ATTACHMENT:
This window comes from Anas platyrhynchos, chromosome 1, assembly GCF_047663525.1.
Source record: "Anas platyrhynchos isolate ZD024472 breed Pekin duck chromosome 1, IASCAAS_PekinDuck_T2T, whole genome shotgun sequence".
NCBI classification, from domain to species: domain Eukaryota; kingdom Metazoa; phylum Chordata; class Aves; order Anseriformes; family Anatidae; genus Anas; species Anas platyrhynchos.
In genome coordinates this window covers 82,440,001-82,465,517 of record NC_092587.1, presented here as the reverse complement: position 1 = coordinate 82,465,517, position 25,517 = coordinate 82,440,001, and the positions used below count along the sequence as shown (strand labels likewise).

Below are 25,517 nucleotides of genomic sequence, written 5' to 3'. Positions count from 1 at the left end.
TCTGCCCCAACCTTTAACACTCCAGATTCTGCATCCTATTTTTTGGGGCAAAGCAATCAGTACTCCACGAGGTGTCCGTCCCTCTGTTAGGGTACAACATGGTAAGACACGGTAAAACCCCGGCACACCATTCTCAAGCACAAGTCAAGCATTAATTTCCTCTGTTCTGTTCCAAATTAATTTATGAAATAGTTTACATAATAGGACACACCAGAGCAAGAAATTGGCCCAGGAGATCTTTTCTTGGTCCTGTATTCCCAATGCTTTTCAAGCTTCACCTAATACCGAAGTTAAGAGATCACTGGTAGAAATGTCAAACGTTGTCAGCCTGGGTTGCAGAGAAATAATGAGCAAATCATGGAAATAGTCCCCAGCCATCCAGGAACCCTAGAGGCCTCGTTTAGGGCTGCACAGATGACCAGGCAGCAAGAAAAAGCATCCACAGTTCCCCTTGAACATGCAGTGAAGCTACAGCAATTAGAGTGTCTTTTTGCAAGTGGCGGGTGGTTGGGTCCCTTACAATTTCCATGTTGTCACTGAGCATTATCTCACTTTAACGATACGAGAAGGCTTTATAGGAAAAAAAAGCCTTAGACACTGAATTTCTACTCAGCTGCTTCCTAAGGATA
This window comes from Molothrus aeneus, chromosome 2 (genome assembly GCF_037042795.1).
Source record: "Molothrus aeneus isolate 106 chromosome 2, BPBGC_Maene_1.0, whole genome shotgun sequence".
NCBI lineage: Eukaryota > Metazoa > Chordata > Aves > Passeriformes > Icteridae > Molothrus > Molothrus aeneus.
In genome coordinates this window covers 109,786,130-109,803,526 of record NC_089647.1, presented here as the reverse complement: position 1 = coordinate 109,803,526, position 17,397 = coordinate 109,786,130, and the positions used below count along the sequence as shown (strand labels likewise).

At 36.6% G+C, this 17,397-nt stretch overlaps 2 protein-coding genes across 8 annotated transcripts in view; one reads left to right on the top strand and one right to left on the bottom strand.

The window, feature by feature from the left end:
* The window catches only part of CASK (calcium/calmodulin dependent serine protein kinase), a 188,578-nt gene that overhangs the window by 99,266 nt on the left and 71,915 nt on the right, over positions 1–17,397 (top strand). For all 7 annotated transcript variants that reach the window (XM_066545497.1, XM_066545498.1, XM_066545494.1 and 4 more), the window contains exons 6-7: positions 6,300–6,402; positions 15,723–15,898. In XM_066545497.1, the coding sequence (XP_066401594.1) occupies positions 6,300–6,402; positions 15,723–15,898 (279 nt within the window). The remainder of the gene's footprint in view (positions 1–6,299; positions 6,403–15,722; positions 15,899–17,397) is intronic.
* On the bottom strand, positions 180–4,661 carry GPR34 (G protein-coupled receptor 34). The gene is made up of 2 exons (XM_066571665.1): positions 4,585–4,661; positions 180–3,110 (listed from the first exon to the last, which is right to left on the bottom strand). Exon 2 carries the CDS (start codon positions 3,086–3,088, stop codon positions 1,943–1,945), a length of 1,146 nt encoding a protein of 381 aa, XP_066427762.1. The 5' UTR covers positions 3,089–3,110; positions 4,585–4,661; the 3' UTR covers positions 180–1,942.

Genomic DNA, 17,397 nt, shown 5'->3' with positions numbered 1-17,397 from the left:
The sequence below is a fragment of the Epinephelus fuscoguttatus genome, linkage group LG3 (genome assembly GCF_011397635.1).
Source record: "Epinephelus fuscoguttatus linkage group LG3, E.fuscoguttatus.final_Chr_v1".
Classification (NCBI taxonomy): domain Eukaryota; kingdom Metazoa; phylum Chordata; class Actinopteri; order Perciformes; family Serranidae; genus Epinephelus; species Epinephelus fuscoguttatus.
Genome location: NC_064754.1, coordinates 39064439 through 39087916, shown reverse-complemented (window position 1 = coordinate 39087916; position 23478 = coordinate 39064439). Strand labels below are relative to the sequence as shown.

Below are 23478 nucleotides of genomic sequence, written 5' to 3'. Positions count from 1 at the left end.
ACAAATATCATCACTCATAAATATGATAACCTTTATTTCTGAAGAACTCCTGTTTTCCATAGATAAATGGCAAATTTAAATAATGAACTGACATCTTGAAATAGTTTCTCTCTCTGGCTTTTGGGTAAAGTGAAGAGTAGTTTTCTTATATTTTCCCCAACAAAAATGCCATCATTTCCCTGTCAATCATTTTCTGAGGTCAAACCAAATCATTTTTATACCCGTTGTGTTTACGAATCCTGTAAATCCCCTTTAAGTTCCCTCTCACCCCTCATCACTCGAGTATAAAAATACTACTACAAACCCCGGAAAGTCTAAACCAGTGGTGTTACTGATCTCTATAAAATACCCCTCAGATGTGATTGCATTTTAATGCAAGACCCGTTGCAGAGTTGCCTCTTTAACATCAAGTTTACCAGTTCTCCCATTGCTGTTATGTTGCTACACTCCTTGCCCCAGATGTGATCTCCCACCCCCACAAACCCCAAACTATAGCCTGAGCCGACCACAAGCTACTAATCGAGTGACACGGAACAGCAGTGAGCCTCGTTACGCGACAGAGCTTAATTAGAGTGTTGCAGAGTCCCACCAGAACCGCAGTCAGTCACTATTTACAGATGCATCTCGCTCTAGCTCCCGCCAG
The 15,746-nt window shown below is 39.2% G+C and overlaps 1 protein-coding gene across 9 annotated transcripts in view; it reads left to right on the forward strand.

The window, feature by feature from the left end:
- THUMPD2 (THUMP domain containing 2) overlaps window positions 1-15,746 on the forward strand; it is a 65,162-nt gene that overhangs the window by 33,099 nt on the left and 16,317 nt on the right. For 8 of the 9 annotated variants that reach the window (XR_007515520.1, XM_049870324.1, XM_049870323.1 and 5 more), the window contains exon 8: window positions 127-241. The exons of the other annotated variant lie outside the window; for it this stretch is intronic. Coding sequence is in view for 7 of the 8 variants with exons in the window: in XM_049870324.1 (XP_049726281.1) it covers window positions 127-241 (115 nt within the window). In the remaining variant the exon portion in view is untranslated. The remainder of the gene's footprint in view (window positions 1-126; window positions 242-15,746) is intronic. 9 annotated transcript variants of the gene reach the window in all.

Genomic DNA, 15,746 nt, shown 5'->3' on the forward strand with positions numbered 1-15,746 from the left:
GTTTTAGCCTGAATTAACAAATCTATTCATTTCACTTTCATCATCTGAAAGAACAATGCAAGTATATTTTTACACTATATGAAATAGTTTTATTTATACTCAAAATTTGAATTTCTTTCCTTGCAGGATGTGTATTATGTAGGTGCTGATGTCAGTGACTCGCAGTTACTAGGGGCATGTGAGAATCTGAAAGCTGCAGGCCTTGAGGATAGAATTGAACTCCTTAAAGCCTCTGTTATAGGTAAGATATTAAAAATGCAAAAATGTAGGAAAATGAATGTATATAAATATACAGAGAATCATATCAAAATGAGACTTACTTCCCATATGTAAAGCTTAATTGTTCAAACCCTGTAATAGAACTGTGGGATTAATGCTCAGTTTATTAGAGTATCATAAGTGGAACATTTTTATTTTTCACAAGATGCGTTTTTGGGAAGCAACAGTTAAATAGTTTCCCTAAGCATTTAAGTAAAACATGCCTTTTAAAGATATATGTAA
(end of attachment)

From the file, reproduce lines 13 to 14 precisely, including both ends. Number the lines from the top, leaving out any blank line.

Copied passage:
* The window catches only part of CASK (calcium/calmodulin dependent serine protein kinase), a 188,578-nt gene that overhangs the window by 99,266 nt on the left and 71,915 nt on the right, over positions 1–17,397 (top strand). For all 7 annotated transcript variants that reach the window (XM_066545497.1, XM_066545498.1, XM_066545494.1 and 4 more), the window contains exons 6-7: positions 6,300–6,402; positions 15,723–15,898. In XM_066545497.1, the coding sequence (XP_066401594.1) occupies positions 6,300–6,402; positions 15,723–15,898 (279 nt within the window). The remainder of the gene's footprint in view (positions 1–6,299; positions 6,403–15,722; positions 15,899–17,397) is intronic.
* On the bottom strand, positions 180–4,661 carry GPR34 (G protein-coupled receptor 34). The gene is made up of 2 exons (XM_066571665.1): positions 4,585–4,661; positions 180–3,110 (listed from the first exon to the last, which is right to left on the bottom strand). Exon 2 carries the CDS (start codon positions 3,086–3,088, stop codon positions 1,943–1,945), a length of 1,146 nt encoding a protein of 381 aa, XP_066427762.1. The 5' UTR covers positions 3,089–3,110; positions 4,585–4,661; the 3' UTR covers positions 180–1,942.